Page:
• The restaurant operator was not properly tracking/marking the number of days that ready-to-eat, potentially hazardous foods (beans and fruit) prepared onsite was held at refrigeration temperatures prior to freezing in order to properly date mark the food when it was thawed and held at refrigeration temperatures again.

  • There was a soil residue buildup on the lip of an ice machine, according to an inspector.

  • A follow-up inspection was required.

China 1, 3236 E. Bay Dr., Holmes Beach

  • An inspector observed raw eggs stored over raw scallops and raw beef and raw chicken stored over sauces and cut vegetables in a walk-in cooler.
  • A bucket of soy sauce and jug of oil were stored on the floor in the kitchen, and raw scallops were stored on the floor of a walk-in cooler.

  • There was grease accumulated on the kitchen floor under a fryer.

  • Non-food-grade bags were in direct contact with food in a reach-in freezer, and they were used as meat covers in a walk-in cooler.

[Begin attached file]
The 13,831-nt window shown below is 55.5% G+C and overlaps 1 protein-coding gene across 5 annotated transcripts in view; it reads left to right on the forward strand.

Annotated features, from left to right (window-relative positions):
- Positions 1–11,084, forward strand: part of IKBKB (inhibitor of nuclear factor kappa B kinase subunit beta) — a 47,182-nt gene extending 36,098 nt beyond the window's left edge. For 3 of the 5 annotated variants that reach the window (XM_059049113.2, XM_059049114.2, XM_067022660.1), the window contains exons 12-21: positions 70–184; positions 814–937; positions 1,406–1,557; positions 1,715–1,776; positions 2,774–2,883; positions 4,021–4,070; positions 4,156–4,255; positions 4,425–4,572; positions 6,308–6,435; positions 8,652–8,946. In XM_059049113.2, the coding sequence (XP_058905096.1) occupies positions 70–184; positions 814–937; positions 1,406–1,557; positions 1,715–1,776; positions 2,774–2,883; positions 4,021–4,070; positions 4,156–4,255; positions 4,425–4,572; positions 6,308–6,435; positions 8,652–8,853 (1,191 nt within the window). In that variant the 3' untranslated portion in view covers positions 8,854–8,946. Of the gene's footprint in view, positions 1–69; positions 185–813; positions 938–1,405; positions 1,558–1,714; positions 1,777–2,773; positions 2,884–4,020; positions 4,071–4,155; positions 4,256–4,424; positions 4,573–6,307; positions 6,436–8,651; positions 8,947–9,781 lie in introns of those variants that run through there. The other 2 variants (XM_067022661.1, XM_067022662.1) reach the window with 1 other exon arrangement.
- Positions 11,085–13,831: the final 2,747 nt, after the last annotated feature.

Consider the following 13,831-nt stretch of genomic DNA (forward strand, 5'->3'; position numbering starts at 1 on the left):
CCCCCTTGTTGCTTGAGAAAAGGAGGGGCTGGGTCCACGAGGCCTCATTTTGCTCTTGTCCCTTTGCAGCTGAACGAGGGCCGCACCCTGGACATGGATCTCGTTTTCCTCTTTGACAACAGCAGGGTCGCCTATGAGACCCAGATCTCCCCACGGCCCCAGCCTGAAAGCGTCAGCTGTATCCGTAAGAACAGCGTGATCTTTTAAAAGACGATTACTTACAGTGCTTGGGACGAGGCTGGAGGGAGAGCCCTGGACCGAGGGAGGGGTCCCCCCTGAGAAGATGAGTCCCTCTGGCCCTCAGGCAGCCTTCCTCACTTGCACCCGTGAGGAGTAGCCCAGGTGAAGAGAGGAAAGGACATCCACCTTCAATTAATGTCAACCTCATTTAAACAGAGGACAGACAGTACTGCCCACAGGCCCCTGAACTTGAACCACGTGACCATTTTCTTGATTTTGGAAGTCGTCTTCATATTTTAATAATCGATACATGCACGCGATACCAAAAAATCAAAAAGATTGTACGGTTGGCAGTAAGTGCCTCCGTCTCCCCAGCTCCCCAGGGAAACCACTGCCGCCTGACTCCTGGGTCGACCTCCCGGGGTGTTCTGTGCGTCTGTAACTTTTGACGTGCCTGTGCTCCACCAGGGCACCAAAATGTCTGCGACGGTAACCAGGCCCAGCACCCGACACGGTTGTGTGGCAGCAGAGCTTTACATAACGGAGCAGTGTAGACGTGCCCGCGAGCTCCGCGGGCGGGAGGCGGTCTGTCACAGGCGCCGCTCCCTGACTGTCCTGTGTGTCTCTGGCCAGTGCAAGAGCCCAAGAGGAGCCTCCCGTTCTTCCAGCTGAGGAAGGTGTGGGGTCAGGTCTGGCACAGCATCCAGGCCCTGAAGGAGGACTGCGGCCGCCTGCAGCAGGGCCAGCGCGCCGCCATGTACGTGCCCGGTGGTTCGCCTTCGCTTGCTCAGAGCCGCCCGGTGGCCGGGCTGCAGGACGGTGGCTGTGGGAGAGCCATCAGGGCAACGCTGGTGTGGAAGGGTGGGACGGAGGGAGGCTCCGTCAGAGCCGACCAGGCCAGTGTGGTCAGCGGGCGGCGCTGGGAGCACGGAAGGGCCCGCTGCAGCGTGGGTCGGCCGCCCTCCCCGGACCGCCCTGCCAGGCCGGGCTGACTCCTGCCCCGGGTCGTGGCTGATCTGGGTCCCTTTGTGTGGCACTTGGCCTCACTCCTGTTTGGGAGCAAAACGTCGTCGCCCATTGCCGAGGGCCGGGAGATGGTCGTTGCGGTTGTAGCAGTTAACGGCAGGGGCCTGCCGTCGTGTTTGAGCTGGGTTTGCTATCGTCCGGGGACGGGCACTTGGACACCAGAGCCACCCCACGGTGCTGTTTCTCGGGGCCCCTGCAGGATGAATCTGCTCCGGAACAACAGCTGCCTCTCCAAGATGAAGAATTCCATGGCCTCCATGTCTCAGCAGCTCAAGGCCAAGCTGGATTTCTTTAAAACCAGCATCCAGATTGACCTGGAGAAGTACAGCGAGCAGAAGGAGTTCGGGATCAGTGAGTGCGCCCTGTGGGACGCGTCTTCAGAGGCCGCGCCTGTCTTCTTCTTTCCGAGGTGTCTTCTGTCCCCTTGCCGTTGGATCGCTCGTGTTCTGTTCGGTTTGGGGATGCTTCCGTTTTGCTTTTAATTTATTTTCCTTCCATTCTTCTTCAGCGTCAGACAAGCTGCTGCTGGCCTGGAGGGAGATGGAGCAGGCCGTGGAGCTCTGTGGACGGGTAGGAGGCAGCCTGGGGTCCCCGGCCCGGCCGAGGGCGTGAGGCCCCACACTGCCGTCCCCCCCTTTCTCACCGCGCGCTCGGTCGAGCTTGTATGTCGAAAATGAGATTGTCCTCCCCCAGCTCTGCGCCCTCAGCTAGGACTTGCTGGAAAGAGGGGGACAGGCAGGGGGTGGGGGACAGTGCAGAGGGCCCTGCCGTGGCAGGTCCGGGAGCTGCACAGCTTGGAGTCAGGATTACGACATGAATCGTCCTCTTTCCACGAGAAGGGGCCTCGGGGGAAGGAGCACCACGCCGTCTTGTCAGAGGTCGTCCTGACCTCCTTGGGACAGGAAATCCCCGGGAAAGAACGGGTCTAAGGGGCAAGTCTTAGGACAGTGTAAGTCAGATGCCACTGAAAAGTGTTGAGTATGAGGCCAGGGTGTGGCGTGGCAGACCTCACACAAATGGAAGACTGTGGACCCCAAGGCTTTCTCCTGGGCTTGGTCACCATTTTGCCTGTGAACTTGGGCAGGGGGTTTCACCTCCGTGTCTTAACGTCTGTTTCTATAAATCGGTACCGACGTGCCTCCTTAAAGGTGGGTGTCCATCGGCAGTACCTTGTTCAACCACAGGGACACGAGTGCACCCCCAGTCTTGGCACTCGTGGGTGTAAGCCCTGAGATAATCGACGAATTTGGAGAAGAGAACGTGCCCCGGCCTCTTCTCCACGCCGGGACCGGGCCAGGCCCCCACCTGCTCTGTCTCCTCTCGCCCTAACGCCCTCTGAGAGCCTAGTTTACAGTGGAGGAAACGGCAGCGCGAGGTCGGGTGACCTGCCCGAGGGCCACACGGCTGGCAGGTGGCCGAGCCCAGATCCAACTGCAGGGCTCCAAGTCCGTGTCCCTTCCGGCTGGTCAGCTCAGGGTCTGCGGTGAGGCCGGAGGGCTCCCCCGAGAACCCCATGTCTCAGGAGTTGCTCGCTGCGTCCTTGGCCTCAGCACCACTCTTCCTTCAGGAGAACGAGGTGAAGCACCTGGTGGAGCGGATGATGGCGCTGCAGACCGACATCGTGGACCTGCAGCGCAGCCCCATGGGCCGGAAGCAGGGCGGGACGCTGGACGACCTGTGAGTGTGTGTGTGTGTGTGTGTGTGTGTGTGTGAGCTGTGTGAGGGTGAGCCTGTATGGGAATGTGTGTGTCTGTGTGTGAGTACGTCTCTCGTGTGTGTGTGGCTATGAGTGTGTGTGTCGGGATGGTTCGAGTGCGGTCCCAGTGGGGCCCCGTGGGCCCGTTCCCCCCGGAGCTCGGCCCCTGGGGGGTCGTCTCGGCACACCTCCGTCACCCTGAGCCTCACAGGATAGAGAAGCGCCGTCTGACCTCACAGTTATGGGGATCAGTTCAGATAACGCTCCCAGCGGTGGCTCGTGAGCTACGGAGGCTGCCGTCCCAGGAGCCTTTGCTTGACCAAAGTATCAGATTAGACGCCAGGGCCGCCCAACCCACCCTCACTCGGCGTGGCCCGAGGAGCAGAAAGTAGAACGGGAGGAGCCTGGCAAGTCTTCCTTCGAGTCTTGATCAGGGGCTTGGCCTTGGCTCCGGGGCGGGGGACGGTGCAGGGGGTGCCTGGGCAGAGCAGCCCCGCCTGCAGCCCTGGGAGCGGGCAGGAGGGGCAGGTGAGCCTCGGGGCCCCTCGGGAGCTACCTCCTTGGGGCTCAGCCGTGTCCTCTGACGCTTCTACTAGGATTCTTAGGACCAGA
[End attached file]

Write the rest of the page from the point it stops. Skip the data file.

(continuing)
• A handwash sink was blocked by a garbage can and not accessible for employee use.

  • The restaurant operator was not properly tracking/marking the number of days that ready-to-eat, potentially hazardous food (meat) prepared onsite was held at refrigeration temperatures prior to freezing in order to properly date mark the food when it was thawed and held at refrigeration temperatures again.

  • All of the foods in a walk-in cooler were missing date-markings, according to an inspector.

  • A follow-up inspection was required.

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Editor’s Note: According to the Florida Department of Business & Professional Regulation, these reports are a “snapshot” of the conditions present at the time of the inspection and are public record. The agency is required to inspect every licensed restaurant at least once per year, but new and “high-risk” establishments tend to be inspected more frequently.

When an emergency shutdown order is given by an inspector, it must first be reviewed and approved by agency supervisors. In order for a business to reopen, an inspector will continue visiting the establishment daily until compliance is met. Some citations may include a financial penalty. Inspectors may also respond to complaints, which can be filed here.